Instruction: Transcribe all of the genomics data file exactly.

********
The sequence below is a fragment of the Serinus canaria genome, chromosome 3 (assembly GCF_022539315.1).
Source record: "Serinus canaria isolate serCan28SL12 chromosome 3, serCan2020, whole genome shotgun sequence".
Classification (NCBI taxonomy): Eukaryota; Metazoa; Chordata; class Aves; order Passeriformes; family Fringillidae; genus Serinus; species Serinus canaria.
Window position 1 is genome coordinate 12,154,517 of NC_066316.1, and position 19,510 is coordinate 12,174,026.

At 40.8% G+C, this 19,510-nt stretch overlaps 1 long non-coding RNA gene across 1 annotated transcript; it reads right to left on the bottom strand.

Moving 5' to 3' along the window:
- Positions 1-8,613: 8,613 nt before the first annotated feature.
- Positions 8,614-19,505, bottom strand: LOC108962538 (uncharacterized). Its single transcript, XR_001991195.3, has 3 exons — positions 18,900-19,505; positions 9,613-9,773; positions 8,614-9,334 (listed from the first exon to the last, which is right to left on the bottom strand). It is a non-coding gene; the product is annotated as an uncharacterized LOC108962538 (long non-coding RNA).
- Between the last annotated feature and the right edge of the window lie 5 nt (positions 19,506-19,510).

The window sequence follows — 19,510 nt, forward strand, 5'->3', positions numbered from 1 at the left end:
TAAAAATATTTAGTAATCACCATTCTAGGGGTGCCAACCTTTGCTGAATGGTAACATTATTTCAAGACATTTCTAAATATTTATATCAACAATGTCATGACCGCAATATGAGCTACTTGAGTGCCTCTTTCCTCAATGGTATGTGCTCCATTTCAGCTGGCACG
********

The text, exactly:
The sequence below is a fragment of the Serinus canaria genome, chromosome 3 (assembly GCF_022539315.1).
Source record: "Serinus canaria isolate serCan28SL12 chromosome 3, serCan2020, whole genome shotgun sequence".
Classification (NCBI taxonomy): Eukaryota; Metazoa; Chordata; class Aves; order Passeriformes; family Fringillidae; genus Serinus; species Serinus canaria.
Window position 1 is genome coordinate 12,154,517 of NC_066316.1, and position 19,510 is coordinate 12,174,026.

At 40.8% G+C, this 19,510-nt stretch overlaps 1 long non-coding RNA gene across 1 annotated transcript; it reads right to left on the bottom strand.

Moving 5' to 3' along the window:
- Positions 1-8,613: 8,613 nt before the first annotated feature.
- Positions 8,614-19,505, bottom strand: LOC108962538 (uncharacterized). Its single transcript, XR_001991195.3, has 3 exons — positions 18,900-19,505; positions 9,613-9,773; positions 8,614-9,334 (listed from the first exon to the last, which is right to left on the bottom strand). It is a non-coding gene; the product is annotated as an uncharacterized LOC108962538 (long non-coding RNA).
- Between the last annotated feature and the right edge of the window lie 5 nt (positions 19,506-19,510).

The window sequence follows — 19,510 nt, forward strand, 5'->3', positions numbered from 1 at the left end:
TAAAAATATTTAGTAATCACCATTCTAGGGGTGCCAACCTTTGCTGAATGGTAACATTATTTCAAGACATTTCTAAATATTTATATCAACAATGTCATGACCGCAATATGAGCTACTTGAGTGCCTCTTTCCTCAATGGTATGTGCTCCATTTCAGCTGGCACG